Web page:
Gifts with Strings Attached

'Tis the season to give money away. Is it possible to donate--and reap some financial benefits yourself? Glad you asked.

Jean Chatzky
Photograph: Levi Brown

A caveat: To help minimize any resentment later, explain to your children that you’ll continue the funding as long as you can and that if a change in your finances forces you to stop, you’ll give them as much notice as possible. If you don’t think you’ll be able to write those checks forever, you could do it sporadically and surprise them. (It’s not an option to put the money into a secret account in their names.)

Another way to shield your children from estate taxes is with life insurance. When you die, the insurance proceeds pass tax free to your kids, who can use them to pay the taxes on your estate. The key, says estate-planning attorney Robert Clofine, is not to own the life insurance yourself, because then the assets will be factored into your estate. Instead, put the life insurance into a trust set up to benefit your heirs, and name someone else, who has the children’s interests in mind, as trustee.

Giving to your alma mater
Colleges make it easy not just to give a simple cash donation but also to set up scholarship funds. Although endowing a full scholarship generally costs $125,000 to $500,000, you can often endow a partial one for $25,000. How much control you have over it tends to correlate with the amount of money you give (more cash = more influence, such as being able to name the scholarship or specify the selection criteria), and generally no lawyers are necessary. You can get details from your alumni relations department.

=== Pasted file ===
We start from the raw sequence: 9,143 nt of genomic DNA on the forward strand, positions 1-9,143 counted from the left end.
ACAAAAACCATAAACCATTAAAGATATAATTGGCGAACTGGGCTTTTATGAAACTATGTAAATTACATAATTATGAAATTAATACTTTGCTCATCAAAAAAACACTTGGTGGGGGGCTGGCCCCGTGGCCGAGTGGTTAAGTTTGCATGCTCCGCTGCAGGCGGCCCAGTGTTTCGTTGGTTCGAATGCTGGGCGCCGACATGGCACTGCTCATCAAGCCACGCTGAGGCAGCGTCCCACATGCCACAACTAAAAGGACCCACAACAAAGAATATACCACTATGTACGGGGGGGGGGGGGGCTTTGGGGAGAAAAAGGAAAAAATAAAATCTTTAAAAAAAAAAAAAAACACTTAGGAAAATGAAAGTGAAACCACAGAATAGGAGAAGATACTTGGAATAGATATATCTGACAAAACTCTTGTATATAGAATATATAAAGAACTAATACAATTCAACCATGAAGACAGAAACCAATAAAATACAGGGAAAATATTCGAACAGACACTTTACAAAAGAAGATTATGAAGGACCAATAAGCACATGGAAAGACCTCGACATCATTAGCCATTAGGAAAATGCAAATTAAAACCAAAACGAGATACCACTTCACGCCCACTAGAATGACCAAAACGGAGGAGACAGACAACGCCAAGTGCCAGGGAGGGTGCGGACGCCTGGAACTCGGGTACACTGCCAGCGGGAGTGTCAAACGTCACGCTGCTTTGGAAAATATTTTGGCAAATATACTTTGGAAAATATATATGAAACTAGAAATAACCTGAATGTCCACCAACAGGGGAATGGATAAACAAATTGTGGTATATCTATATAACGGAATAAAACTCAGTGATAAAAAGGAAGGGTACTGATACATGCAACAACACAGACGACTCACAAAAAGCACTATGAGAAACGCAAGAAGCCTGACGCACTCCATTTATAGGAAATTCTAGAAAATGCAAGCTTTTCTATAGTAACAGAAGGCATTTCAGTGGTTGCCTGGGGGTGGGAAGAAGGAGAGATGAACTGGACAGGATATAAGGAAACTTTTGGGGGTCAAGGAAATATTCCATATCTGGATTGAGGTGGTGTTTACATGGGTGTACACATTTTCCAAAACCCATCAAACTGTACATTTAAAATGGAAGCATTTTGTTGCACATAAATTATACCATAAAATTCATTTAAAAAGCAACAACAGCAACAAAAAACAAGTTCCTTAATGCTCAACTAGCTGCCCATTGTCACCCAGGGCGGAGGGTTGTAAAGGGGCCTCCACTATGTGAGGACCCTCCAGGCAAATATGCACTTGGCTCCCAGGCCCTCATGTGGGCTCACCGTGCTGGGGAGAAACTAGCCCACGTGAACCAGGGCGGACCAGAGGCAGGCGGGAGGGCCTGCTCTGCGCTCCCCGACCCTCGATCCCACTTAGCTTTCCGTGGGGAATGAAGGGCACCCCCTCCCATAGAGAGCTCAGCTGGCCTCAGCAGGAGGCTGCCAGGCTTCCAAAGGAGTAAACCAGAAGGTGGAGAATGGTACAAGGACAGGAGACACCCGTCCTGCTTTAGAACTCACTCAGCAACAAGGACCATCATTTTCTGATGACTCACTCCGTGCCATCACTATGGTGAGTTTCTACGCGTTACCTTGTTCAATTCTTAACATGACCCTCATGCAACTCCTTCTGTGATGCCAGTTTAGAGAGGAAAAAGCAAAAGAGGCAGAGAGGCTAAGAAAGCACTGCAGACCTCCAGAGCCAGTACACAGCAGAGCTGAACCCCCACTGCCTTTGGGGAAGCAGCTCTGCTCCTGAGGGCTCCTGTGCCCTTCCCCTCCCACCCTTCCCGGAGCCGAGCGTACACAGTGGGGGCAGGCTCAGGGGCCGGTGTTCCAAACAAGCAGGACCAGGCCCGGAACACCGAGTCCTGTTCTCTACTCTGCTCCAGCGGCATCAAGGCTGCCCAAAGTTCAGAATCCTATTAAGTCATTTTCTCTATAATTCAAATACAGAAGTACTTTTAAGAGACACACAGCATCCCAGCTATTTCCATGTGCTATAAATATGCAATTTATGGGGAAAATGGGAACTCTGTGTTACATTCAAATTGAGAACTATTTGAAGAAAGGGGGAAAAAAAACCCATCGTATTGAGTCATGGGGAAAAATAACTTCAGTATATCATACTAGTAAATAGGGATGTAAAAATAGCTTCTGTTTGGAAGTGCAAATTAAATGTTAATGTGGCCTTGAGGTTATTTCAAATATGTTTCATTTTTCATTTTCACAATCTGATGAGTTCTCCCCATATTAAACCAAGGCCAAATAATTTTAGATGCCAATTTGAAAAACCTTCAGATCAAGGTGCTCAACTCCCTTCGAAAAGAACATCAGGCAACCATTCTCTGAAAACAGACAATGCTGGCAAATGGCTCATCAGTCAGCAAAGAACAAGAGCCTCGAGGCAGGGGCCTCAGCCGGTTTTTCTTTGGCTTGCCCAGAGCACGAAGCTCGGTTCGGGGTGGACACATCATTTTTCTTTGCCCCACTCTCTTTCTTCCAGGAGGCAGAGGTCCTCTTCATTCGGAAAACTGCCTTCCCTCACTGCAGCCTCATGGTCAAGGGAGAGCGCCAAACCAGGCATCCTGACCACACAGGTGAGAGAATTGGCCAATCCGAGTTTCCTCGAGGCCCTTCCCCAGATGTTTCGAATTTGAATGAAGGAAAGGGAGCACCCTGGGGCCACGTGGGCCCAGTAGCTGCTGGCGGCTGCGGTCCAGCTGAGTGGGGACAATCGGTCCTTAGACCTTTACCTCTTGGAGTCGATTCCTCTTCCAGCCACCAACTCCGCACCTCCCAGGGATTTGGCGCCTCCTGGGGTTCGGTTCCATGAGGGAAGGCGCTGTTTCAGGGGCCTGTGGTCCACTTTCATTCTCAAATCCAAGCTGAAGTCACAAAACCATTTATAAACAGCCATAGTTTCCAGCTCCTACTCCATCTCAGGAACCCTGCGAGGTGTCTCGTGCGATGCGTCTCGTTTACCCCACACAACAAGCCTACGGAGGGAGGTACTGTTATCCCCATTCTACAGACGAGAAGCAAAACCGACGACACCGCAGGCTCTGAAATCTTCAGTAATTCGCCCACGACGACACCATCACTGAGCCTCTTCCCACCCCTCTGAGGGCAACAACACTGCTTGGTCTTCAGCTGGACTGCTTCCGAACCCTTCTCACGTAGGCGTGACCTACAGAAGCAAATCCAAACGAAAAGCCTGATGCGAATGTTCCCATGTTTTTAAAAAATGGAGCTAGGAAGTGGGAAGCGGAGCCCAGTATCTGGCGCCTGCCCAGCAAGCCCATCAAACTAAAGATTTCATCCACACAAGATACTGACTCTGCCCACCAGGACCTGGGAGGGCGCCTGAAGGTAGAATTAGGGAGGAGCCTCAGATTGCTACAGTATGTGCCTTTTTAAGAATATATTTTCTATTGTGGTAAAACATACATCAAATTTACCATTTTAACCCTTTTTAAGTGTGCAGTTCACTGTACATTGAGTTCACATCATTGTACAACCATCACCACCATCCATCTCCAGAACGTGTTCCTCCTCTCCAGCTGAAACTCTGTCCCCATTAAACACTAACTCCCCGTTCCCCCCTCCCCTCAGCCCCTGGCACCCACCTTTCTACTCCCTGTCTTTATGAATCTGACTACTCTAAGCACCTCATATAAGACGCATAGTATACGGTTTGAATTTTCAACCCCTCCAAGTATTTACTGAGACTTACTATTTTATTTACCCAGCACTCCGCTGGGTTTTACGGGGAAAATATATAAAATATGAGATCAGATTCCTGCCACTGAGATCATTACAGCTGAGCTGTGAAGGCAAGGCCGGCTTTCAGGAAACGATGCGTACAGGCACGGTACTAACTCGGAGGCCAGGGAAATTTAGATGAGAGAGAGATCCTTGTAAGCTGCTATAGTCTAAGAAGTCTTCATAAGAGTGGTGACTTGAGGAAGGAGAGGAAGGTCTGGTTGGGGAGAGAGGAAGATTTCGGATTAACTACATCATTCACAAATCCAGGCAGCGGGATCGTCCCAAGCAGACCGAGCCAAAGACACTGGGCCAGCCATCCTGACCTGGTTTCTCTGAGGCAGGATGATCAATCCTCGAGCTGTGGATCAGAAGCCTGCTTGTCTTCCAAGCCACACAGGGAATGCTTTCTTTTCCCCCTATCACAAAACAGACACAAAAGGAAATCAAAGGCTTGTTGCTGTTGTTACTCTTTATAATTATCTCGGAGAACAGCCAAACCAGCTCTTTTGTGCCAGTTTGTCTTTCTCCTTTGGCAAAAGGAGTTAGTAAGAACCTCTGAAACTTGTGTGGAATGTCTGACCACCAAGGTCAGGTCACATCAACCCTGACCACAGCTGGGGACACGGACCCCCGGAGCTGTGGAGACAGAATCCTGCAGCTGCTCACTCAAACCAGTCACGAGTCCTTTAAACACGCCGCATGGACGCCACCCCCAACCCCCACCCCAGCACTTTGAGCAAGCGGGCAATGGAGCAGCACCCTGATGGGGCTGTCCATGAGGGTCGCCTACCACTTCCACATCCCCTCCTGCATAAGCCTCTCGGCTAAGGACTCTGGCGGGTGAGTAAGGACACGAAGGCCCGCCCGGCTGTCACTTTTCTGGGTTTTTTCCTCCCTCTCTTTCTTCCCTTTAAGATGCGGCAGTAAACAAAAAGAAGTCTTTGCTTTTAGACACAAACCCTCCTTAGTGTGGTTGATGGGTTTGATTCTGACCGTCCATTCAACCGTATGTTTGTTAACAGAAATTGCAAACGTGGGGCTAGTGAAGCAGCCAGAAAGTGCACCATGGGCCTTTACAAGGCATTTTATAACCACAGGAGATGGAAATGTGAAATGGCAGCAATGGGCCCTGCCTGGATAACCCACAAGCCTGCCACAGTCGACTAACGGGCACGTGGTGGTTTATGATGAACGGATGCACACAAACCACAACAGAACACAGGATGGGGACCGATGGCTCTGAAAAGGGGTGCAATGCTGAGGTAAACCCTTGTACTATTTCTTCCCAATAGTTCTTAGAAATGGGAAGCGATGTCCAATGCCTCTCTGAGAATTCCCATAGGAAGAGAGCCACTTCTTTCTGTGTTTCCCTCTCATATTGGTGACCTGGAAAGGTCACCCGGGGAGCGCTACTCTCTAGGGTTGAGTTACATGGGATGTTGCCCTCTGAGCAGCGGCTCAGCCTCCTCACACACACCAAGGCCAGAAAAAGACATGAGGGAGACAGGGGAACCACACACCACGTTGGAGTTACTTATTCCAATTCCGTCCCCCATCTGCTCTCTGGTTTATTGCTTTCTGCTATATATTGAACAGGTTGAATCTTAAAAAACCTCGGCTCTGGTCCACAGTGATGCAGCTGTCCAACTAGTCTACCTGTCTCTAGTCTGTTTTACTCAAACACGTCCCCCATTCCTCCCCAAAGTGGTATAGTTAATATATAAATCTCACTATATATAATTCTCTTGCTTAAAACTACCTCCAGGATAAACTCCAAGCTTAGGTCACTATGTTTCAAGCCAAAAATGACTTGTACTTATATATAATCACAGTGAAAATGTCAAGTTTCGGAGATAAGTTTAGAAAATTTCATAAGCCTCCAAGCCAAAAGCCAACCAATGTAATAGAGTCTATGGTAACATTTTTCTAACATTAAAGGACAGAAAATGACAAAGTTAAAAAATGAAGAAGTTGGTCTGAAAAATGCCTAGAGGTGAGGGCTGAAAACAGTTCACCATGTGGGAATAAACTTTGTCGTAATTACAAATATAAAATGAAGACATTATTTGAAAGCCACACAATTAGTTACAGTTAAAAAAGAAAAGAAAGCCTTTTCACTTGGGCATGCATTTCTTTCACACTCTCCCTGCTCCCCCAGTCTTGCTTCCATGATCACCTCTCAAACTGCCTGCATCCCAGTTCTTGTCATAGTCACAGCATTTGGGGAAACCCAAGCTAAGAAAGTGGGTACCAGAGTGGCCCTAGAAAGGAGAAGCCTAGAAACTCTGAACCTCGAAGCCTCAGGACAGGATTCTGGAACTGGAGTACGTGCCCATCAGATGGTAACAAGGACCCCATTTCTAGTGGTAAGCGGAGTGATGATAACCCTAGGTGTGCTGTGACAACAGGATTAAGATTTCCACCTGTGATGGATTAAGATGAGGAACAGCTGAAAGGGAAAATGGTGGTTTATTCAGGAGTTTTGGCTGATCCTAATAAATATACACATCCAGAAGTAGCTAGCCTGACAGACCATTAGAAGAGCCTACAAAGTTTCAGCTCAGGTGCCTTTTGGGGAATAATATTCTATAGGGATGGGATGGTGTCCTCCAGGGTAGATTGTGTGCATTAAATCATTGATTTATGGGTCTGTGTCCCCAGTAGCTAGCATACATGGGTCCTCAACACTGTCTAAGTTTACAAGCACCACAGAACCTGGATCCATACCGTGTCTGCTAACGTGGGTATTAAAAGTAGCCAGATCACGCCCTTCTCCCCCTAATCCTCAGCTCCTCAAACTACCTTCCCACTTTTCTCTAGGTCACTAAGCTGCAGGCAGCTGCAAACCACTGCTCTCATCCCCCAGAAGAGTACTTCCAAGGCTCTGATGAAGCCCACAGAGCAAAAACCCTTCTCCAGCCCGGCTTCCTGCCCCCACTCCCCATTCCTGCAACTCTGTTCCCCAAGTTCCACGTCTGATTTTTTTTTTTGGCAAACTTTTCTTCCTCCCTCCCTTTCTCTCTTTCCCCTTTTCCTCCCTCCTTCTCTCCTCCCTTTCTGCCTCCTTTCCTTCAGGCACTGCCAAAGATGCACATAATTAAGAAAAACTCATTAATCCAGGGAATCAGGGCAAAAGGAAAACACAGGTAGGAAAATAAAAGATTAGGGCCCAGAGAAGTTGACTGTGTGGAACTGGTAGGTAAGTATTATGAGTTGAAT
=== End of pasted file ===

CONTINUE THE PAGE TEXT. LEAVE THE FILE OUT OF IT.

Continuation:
Parents may wonder if giving money to a college will help their teenager get a coveted acceptance letter come springtime. Short answer: probably not. There is no standard amount you can donate that will pry open the doors of a top-tier school for a child who has low test scores and poor grades, says Michael Goran of IvySelect College Consulting. That said, a history of giving can tip the scales a bit, especially if you also volunteer your time to the college. Offer to interview prospective students, direct the local alumni group or speak on campus about your area of expertise. And if your child still isn’t accepted, comfort yourself by thinking of all the future scientists, doctors and teachers your donations will have helped educate.


Originally published in the December 2010/January 2011 issue of More. For more of Jean Chatzky’s columns in More, click here.

First Published December 1, 2010

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